The Shank Guts Peter Svidler With Pritulina Variation At World Cup

American GM Sam Shankland

took out Russian GM Peter Svidler by thrusting his h-pawn two squares forward on his third move after Svid had moved his g-pawn one square in order to fianchetto his kingside bishop. It is usual to develop pieces prior to jabbing with the wing pawn, as shown by AlphaZero and well illustrated in the excellent book by GM Matthew Sadler ( and Natasha Regan:

Sometime in the 1970s the Great Dane, GM Bent Larsen

came to Atlanta to give a simultaneous exhibition. Another player and I picked him up at the airport and had dinner with the Grandmaster. Part of the conversation was about the book he intended on writing about The Power of Rook Pawns. I looked forward to it for years, but unfortunately the book was never published.

The game features two moves GM Yasser Seirawan

would call “Howlers.” It defies comprehension that a player of the caliber of Sam Shankland would play a beginner type blunder like 18 f4 when the simple 18 b3 would have given him a much better position. Peter returned the favor when playing the howler 24…Qb6. Stockfish says 24…Qb5 is even, Steven. It was to be expected that some players would be “howling” during this event as some had not played over the board Chess in a year or longer. but the Shank had recently sharpened his blade by winning the Prague International Chess Festival 2021 with a score of 5 1/2 out of 7, with a performance rating of 2900.

Sam Shankland (2709)

Sam Shankland will play MVL or Karjakin in the FIDE World Cup quarterfinals | photo: Eric Rosen, official website

vs Peter Svidler (2714)

Peter Svidler is one of the most successful World Cup players out there, but one move and he was out | photo: Anastasia Korolkova, official website

FIDE World Cup 2021 round 05-02

E60 King’s Indian defence, Pritulina variation

  1. d4 Nf6 2. c4 g6 3. h4 Bg7 4. Nc3 d6 5. e4 Nc6 6. Nge2 O-O 7. f3 e5 8. d5 Nd4 9. Be3 c5 10. dxc6 bxc6 11. Nxd4 exd4 12. Bxd4 Rb8 13. Qc2 c5 14. Bf2 Be6 15. O-O-O Nd7 16. Rxd6 Qa5 17. Be1 Ne5 18. f4 Nxc4 19. Bxc4 Bxc4 20. e5 Rfd8 21. Rxd8+ Rxd8 22. h5 Bxa2 23. hxg6 hxg6 24. Ne4 Qb6 25. Bh4 Rd4 26. Nf6+ Kf8 27. Bf2 Bxf6 28. exf6 Qxf6 29. Qxc5+ Rd6 30. Qc8+ 1-0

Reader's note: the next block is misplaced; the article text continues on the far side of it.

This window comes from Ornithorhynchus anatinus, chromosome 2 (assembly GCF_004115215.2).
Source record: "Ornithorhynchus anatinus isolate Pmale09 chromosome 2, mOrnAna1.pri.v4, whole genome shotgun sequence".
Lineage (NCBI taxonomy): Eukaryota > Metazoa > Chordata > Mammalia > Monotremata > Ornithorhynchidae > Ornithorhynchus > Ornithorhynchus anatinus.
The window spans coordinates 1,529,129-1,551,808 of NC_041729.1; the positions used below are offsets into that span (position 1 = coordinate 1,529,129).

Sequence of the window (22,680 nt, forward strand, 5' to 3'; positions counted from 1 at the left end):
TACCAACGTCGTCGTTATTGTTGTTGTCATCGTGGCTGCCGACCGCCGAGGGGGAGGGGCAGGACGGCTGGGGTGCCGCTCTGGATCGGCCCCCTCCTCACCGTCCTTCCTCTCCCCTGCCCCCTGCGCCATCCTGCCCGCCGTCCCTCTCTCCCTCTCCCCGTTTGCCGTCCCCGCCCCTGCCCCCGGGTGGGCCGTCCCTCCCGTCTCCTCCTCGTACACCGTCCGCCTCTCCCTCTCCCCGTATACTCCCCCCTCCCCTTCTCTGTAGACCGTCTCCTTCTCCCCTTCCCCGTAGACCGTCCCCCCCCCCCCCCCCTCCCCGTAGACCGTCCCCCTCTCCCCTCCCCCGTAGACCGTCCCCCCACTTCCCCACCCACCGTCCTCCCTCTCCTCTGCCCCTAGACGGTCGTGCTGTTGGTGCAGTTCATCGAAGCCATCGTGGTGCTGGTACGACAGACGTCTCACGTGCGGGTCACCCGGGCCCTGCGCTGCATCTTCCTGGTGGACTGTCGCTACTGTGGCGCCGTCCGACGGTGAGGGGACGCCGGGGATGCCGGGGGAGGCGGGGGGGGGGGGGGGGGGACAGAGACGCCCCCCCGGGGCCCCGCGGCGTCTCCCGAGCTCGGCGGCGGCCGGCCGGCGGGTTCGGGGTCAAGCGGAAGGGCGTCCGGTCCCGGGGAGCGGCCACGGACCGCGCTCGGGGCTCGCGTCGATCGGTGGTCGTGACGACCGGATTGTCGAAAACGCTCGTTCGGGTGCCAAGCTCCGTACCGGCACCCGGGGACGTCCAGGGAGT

1.d4 Nf6 2. c4 g6 3. h4 (The ChessBaseDataBase contains 63 games in which this move has been played. 365Chess contains only 44 games with this move. Stockfish 13 going way down all the way to depth 62 plays 3 Nf3. GM Alexander Grischuk has recently been playing the move in blitz games. According to the databases the first time it was played was when Svetlana Pritulina. a woman candidate master, played it against Aivi Karu in 1997 in Tallinn, during the Estonian women’s championship. The game can be found below. Therefore, the opening after 3 h4 should be called the E60 King’s Indian defence, Pritulina variation . After all, how many openings are named after a woman?) 3…Bg7 4. Nc3 d6 (SF 13 @depth 56 shows 4…c5) 5. e4 Nc6 (SF 12 @depth 57 castles) 6. Nge2 (Komodo 14 @depth 37 plays the game move, but SF 13 @depth 42 and SF 150421 prefer 6 d5) 6…O-O (TN) (Both the Fish and the Dragon concur with Svid). In the blitz game below MVL played 6…Nh5, which brings up an interesting question. If a move is played in any type of speed game can it still be considered a Theoretical Novelty or must it be played in what is considered “Classical” Chess? Define “Classical Chess.”

Svetlana Pritulina vs Aivi Karu

Event: EST-ch (Women)
Site: Tallinn
Round: 9 Date: 1997